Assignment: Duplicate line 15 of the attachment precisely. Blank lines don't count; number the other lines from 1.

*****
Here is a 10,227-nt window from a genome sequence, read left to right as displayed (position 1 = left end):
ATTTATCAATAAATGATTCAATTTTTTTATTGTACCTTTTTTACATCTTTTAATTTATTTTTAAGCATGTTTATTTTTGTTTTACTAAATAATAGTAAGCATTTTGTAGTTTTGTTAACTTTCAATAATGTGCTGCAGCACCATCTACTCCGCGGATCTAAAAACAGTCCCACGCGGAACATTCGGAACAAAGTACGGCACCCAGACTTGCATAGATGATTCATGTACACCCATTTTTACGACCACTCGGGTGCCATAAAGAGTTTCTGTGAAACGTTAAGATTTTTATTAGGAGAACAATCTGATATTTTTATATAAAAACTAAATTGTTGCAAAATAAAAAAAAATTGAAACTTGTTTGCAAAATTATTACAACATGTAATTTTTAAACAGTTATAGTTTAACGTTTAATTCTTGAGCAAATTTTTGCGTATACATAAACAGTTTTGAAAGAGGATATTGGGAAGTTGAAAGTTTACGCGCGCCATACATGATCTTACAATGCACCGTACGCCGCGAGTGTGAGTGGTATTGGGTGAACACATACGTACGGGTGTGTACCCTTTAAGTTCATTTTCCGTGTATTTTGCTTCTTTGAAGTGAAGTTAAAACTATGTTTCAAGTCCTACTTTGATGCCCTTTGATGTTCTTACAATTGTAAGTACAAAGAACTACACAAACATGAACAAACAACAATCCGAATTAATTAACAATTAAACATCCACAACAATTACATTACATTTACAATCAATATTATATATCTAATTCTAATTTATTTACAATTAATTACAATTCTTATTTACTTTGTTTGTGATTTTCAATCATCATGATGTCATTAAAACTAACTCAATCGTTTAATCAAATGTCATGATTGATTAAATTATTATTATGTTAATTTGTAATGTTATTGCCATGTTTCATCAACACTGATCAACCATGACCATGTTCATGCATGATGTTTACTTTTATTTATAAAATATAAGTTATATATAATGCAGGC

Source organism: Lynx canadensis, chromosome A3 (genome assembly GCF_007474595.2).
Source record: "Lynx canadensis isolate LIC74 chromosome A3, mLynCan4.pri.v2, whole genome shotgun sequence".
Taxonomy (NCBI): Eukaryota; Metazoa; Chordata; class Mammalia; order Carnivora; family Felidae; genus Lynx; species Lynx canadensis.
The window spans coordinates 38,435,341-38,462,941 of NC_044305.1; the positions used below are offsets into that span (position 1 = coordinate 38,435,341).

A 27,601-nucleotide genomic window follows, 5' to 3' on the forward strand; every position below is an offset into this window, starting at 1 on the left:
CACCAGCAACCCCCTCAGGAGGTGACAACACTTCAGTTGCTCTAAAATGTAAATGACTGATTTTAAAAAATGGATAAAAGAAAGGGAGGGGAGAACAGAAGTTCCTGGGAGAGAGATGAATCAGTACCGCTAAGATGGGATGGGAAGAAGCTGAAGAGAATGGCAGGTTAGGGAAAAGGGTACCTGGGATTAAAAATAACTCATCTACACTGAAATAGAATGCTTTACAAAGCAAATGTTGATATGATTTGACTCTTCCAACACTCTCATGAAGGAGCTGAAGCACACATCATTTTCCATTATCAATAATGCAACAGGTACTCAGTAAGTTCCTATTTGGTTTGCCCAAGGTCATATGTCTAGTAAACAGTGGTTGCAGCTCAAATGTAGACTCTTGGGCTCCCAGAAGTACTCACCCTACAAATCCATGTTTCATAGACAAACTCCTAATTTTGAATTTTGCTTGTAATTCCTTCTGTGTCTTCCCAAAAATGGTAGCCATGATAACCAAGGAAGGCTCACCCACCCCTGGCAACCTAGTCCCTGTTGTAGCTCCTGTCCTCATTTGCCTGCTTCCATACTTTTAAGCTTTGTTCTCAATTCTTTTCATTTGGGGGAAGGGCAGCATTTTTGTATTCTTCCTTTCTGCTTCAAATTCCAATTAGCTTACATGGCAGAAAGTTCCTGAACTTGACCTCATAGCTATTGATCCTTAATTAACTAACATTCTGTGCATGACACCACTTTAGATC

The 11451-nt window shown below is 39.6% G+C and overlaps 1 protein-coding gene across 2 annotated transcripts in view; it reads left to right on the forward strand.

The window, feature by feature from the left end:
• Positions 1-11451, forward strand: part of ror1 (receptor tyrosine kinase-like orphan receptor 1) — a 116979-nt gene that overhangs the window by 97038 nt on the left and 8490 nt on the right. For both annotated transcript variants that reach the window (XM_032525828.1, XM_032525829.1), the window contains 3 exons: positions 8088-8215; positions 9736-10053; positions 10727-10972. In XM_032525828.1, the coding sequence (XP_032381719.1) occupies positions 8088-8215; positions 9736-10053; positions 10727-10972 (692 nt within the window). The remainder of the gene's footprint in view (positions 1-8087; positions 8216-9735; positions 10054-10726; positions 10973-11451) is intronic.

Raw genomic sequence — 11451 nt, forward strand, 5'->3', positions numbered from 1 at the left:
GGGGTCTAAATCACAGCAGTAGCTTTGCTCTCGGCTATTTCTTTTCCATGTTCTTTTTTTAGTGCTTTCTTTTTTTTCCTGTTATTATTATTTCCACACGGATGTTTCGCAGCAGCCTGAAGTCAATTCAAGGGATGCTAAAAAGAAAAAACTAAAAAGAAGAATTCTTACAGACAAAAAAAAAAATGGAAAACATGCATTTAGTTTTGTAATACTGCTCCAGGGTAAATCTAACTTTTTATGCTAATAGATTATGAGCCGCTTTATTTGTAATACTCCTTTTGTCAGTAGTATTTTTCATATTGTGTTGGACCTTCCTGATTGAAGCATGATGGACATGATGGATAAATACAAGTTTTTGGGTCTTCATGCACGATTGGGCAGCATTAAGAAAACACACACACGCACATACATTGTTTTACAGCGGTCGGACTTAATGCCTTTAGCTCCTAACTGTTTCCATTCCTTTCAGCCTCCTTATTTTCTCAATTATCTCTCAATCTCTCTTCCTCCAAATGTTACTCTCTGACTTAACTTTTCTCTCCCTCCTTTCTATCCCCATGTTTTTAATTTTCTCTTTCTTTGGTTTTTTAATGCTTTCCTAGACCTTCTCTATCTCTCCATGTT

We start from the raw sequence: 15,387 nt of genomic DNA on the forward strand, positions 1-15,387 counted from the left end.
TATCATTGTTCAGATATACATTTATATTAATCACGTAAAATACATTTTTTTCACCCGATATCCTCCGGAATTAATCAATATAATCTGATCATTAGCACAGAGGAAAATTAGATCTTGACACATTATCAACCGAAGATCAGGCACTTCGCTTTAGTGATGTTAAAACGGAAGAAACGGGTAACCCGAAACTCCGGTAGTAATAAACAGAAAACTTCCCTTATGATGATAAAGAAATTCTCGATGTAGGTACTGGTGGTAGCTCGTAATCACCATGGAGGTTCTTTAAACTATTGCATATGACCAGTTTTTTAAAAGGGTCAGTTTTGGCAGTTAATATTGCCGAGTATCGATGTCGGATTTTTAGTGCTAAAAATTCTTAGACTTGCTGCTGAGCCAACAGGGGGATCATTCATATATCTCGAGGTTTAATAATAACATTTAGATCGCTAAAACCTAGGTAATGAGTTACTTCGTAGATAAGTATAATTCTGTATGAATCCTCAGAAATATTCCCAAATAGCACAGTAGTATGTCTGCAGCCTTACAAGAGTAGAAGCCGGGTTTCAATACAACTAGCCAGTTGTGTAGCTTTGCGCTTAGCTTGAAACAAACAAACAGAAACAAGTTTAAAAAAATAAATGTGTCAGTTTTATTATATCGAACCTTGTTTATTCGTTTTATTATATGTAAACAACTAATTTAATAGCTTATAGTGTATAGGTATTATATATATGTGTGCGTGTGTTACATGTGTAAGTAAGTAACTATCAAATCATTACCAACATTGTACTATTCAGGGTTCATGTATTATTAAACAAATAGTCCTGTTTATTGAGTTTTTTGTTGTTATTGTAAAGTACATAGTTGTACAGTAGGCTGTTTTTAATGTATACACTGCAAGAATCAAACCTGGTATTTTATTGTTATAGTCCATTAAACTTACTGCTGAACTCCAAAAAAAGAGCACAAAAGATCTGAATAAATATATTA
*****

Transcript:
TATCATTGTTCAGATATACATTTATATTAATCACGTAAAATACATTTTTTTCACCCGATATCCTCCGGAATTAATCAATATAATCTGATCATTAGCACAGAGGAAAATTAGATCTTGACACATTATCAACCGAAGATCAGGCACTTCGCTTTAGTGATGTTAAAACGGAAGAAACGGGTAACCCGAAACTCCGGTAGTAATAAACAGAAAACTTCCCTTATGATGATAAAGAAATTCTCGATGTAGGTACTGGTGGTAGCTCGTAATCACCATGGAGGTTCTTTAAACTATTGCATATGACCAGTTTTTTAAAAGGGTCAGTTTTGGCAGTTAATATTGCCGAGTATCGATGTCGGATTTTTAGTGCTAAAAATTCTTAGACTTGCTGCTGAGCCAACAGGGGGATCATTCATATATCTCGAGGTTTAATAATAACATTTAGATCGCTAAAACCTAGGTAATGAGTTACTTCGTAGATAAGTATAATTCTGTATGAATCCTCAGAAATATTCCCAAATAGCACAGTAGTATGTCTGCAGCCTTACAAGAGTAGAAGCCGGGTTTCAATACAACTAGCCAGTTGTGTAGCTTTGCGCTTAGCTTGAAACAAACAAACAGAAACAAGTTTAAAAAAATAAATGTGTCAGTTTTATTATATCGAACCTTGTTTATTCGTTTTATTATATGTAAACAACTAATTTAATAGCTTATAGTGTATAGGTATTATATATATGTGTGCGTGTGTTACATGTGTAAGTAAGTAACTATCAAATCATTACCAACATTGTACTATTCAGGGTTCATGTATTATTAAACAAATAGTCCTGTTTATTGAGTTTTTTGTTGTTATTGTAAAGTACATAGTTGTACAGTAGGCTGTTTTTAATGTATACACTGCAAGAATCAAACCTGGTATTTTATTGTTATAGTCCATTAAACTTACTGCTGAACTCCAAAAAAAGAGCACAAAAGATCTGAATAAATATATTA